Dutch tram in the tunnel
And here’s a picture of a tram in motion within a tunnel. Not sure if this is the underground tunnel in the Hague or not. You can even see a second tram in the background, heading in the other direction.
Today’s work day was punctuated by moments of craziness sandwiched between long hours of…relative calm? I knew it would be an interesting day when I came back from donating blood and found out that someone from Kaplan test prep wanted to hold a presentation about the NCLEX nursing exam. That’s the licensing exam for nurses in the U.S.
Due to some miscommunication between them and their nursing student representative, they ended up downstairs in one of our group study rooms… which is designed for about 10 students max. More than 20 showed up and (somehow) squeezed into that room. It was quite impressive but not the ideal place to be. Thankfully the actual presentation was only about 20 minutes, or I would have told them to go back upstairs to the lab.
And then the student I was supposed to see at 5:45 arrived early, so I was able to squeeze in everything we needed to do by 5:55 and then dash outside to catch the 6:19 bus that tends to come at 6:04. I barely made it, but I still made it! It’s the difference between getting home at 6:30 or getting home at 8PM.
That’s one thing I am looking forward to in the Netherlands, though I am sure it’s not that easy everywhere in the country. But I don’t have to worry as much about buses (or trams) which run only on the hour. Though I do have to say that the system I use right now is fairly reliable – In my 2 1/2 years at this job I figure the bus hasn’t shown only 5 or 6 times.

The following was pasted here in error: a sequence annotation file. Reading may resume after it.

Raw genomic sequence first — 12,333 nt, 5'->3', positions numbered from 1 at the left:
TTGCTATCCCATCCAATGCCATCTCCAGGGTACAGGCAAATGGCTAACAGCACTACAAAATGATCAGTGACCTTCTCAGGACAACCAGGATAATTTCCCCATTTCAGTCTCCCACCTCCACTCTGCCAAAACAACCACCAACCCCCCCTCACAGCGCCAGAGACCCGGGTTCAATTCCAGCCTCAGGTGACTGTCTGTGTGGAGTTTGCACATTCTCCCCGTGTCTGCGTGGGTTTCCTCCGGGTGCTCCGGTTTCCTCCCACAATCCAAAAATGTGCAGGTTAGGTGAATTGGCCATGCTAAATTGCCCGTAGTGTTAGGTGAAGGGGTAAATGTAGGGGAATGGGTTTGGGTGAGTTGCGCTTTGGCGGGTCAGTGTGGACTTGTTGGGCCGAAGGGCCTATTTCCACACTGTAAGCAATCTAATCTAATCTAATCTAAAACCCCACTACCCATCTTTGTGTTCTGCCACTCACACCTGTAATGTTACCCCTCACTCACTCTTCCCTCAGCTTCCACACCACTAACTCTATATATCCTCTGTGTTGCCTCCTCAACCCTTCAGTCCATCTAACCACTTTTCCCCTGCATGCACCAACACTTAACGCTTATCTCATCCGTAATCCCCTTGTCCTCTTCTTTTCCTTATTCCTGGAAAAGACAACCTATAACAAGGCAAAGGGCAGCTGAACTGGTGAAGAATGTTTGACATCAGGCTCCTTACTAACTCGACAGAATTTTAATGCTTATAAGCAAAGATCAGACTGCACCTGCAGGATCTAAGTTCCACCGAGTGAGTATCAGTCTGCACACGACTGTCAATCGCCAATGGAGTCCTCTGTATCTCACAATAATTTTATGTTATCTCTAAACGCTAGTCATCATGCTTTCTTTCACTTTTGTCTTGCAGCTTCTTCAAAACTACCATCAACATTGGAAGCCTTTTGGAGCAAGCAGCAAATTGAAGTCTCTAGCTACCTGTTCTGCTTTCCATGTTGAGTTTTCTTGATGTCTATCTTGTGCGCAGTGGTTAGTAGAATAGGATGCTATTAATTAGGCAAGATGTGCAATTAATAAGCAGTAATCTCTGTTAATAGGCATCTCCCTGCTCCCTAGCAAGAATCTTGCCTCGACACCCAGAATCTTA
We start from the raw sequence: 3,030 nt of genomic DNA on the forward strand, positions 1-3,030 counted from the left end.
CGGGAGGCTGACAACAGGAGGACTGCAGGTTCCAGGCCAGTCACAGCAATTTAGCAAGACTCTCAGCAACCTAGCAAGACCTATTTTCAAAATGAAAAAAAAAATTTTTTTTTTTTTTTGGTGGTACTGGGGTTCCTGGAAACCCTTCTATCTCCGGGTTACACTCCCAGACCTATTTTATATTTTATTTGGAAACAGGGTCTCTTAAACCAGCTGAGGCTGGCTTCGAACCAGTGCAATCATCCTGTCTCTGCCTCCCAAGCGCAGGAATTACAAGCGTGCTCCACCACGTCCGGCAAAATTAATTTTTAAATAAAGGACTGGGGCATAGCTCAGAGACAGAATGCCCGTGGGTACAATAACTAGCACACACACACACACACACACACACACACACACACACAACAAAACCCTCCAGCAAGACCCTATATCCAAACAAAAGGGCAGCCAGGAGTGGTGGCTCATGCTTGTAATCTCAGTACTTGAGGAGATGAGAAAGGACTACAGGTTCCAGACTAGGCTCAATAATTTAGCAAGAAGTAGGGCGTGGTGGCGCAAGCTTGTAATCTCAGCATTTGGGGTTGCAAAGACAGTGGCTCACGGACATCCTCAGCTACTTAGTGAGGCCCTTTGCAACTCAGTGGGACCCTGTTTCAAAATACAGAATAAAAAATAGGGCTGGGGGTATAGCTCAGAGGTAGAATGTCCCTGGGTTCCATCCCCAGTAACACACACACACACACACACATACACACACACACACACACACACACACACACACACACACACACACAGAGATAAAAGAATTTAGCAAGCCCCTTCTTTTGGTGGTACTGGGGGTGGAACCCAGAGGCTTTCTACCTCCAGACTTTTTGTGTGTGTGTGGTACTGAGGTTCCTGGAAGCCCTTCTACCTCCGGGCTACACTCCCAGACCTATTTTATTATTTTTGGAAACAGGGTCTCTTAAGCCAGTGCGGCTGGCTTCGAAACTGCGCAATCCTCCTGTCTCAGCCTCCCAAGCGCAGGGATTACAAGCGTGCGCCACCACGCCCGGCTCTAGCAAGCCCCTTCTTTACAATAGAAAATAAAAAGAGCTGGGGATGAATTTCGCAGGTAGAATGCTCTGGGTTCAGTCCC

Here is a picture that I took of the inside of a tram (including the swipe pad for your OV chip card). I mentioned it back in this post.
Dutch tram door
On the left side you have the OV chip card machine which says Kaart hier. Like I said, I always forget to check out by swiping my card there before I leave. On the door itself, the pink part says Check uit, or check out. The white lettering on the reverse side of the door warns people that the door opens outward and extends outside (outside = buiten).
The nice thing about trams is you can enter them from any available door. For buses you need to enter by the bus driver, even if you have an OV chip card. And of course there are still people who get in trouble for trying to cheat the system. I am just glad there is no more strippenkaart! I am not sure how much longer that link will work, since the strippenkaart has been phased out completely, I believe.
Today’s first two pictures come from Roger, Amsterdam’s #1 train commuter! It’s a long commute too: first biking to the Hague bike station, dropping off his bike, getting on the train, praying it’s not 15 minutes late again, and then sprinting from Amsterdam Centraal Station to catch is ferry to get across the river IJs. Crazy times.
The first time I flew to the Netherlands was also the first time that I flew out of the country. I remember how cool it was go to the post office and get my picture taken for my passport, and waiting for it to arrive in the mail. (And nervously waiting for them to return my birth certificate, which they did.)
The first time I had a very short stop in London to visit another friend, so each way I flew British Airways. On the flight to London I secured an exit row seat, which was nice for the sleeping aspect. On the way there, flights generally take 6 1/2 or 7 hours from NY. On the way back to the States, it takes a bit longer due to head wind. I like to take a red eye flight (6:10PM or 9:30PM are the choices) when heading to the Netherlands and on the way back I take a late morning flight.